Before the last election, more than 1,000 churches across this nation preached partisan politics from the pulpit. This was an intentional violation of this country's tax laws (which says that tax-free charities, like churches, must avoid engaging in partisan politics or lose their tax-free status). And so far, the Internal Revenue Service (IRS) has done nothing about it. Either through total incompetence or a fear of the religious community, the IRS seems willing to let religious organizations break the law with impunity.
Personally, I am shocked that the IRS has taken no action. This criminal behavior was not unintentional or accidental -- it was deliberate. And it should have already been punished. The offending churches should have already had their tax-free status revoked.
Fortunately, I am not alone in this belief that tax-free organizations should obey our laws -- just as individual citizens are expected to do. The Freedom From Religion Foundation (FFRF) has filed suit against the IRS. But instead of taking this as an impetus to just do their job, the IRS tried to get the suit thrown out of court. They were not successful. In ruling against the IRS motion to dismiss the lawsuit, U.S. District Judge Lynn Adelman wrote:
“If it is true that the IRS has a policy of not enforcing the prohibition on campaigning against religious organizations, then the IRS is conferring a benefit on religious organizations (the ability to participate in political campaigns) that it denies to all other 501(c)(3) organizations, including the Foundation.”
The FFRF and the judge are both correct. It is not fair for the IRS to treat religious organizations differently than it treats other organizations with the same tax exemption. The right-wing religious fundamentalists who intentionally disobeyed the law say that not allowing them to engage in partisan politics is a violation of their religious freedom. That is a ridiculous assertion. They are just being asked to obey the law. If they want to engage in partisan politics, they are free to do so -- as long as they pay their taxes (like other political organizations are required to do).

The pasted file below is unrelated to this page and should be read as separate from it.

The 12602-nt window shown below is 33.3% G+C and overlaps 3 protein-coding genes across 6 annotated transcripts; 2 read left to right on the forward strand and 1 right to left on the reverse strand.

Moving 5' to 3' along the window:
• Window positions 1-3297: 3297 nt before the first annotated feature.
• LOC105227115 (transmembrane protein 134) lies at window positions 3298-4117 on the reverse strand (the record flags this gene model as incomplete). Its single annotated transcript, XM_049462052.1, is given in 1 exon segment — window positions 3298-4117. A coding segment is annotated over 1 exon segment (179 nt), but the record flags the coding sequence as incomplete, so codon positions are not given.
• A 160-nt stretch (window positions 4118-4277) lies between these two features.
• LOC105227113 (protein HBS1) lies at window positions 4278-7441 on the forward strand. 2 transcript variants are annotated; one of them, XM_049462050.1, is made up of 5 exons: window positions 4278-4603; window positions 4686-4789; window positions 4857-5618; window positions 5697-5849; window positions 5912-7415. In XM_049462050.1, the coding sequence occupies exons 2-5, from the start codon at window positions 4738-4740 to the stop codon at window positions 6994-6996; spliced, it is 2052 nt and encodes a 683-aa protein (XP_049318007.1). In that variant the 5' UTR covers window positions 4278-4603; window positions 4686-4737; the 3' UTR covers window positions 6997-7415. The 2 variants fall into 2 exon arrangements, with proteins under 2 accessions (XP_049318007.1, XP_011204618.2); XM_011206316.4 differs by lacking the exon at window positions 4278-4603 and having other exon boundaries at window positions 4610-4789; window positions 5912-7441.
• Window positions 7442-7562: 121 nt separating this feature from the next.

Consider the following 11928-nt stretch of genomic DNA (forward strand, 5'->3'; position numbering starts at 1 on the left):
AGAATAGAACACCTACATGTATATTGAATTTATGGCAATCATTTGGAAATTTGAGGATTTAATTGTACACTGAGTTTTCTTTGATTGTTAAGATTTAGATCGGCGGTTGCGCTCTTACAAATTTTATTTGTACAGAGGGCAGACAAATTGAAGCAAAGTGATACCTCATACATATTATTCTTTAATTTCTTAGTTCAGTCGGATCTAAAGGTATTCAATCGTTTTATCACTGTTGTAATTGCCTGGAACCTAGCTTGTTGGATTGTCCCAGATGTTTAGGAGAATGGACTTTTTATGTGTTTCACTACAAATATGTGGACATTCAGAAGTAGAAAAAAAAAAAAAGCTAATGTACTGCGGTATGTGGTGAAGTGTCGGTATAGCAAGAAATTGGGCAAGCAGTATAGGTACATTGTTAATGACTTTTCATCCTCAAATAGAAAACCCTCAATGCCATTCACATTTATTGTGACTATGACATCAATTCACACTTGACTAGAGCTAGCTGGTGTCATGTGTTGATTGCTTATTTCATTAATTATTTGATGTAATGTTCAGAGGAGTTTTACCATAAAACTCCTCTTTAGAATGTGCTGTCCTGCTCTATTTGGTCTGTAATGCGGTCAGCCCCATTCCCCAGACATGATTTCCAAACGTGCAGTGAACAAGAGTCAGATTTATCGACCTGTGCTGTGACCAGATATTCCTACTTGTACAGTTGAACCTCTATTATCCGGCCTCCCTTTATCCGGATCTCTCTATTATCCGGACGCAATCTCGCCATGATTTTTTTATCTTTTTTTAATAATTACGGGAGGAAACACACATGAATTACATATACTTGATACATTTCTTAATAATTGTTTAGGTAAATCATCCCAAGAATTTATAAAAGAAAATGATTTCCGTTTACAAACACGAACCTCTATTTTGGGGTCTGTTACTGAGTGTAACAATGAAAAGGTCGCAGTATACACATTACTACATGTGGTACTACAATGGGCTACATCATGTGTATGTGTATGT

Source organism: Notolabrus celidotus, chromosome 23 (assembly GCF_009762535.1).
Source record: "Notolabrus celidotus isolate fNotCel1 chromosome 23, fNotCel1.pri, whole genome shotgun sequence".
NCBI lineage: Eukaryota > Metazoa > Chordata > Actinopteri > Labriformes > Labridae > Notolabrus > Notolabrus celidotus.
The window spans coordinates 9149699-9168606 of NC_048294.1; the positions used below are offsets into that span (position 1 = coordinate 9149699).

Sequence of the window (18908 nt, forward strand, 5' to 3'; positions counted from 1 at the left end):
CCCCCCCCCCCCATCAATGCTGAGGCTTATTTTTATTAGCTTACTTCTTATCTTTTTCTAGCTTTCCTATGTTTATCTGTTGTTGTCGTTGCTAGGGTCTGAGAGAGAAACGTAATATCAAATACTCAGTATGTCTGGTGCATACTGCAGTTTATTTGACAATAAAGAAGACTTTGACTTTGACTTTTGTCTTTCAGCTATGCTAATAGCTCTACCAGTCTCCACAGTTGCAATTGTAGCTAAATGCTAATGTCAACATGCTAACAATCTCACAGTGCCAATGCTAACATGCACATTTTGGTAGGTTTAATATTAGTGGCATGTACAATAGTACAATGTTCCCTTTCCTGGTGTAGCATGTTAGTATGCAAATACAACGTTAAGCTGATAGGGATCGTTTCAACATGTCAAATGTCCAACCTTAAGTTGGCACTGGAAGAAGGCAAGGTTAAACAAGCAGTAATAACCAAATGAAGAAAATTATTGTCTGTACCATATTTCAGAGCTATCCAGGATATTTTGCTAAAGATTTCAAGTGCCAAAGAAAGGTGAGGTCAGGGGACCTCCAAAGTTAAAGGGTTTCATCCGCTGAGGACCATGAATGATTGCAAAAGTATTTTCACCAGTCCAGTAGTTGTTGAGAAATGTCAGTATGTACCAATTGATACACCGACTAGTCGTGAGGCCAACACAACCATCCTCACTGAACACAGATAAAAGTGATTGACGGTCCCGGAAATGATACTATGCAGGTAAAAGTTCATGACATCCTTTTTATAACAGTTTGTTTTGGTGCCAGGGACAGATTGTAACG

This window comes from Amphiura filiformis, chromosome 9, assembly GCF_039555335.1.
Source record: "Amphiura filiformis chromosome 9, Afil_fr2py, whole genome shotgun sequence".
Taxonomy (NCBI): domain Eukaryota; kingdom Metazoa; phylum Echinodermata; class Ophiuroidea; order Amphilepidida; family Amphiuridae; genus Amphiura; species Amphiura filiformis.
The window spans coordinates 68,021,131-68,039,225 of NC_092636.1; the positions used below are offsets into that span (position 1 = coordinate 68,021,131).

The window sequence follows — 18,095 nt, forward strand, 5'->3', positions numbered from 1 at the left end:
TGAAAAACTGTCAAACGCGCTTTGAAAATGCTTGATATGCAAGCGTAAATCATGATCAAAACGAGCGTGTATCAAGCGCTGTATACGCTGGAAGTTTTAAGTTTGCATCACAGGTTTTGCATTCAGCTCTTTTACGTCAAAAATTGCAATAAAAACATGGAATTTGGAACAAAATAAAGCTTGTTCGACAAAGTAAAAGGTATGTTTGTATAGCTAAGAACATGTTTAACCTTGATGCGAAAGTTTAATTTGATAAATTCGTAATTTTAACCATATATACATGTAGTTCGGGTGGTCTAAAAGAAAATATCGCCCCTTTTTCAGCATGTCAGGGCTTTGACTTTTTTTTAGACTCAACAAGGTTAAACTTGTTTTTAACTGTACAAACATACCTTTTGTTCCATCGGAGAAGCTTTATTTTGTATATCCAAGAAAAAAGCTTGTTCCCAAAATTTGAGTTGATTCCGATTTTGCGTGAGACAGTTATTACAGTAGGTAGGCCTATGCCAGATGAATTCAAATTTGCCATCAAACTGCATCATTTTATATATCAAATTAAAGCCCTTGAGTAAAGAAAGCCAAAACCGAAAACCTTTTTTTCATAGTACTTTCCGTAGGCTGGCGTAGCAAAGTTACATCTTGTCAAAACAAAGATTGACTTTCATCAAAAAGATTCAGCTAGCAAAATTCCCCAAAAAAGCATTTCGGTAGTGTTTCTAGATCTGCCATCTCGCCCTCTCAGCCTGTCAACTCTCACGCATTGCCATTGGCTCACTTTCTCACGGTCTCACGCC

This is not a new law, and polls have shown that most Americans do not want religious organizations preaching partisan politics from the pulpit (during religious services). It is time for the IRS to do their job, and punish these lawbreakers.
Frankly, I don't understand why religious organizations are given tax-free status anyway. They are a business -- one of the biggest businesses in this country. And granting them a tax-free status makes those people who are not members of the particular religion subsidize that religion by paying higher taxes to make up for what the religions don't pay. And this is not a small sum. It is estimated that governments lose about $82.5 billion a year by giving religion it's tax exemptions -- and that's a very conservative estimate (since that figure doesn't include local income and property tax subsidies, sales tax subsidies, and many other tax-free advantages of religion).
Making religious institutions pay their fair share of taxes would not be a violation of religious freedom. These organizations benefit from government just as much as citizens and businesses do (both of which pay for those benefits through taxation). And paying taxes would not curb their freedom to worship as they please. I can understand why they don't want to pay taxes (since all individuals and businesses would also love to not have to pay taxes), but I can't think of any justifiable reason why they should not do so.
And I am not trying to pick on christians here. They just happen to be the dominant religion in this country. All religious organizations should be required to pay taxes -- regardless of what religion they represent.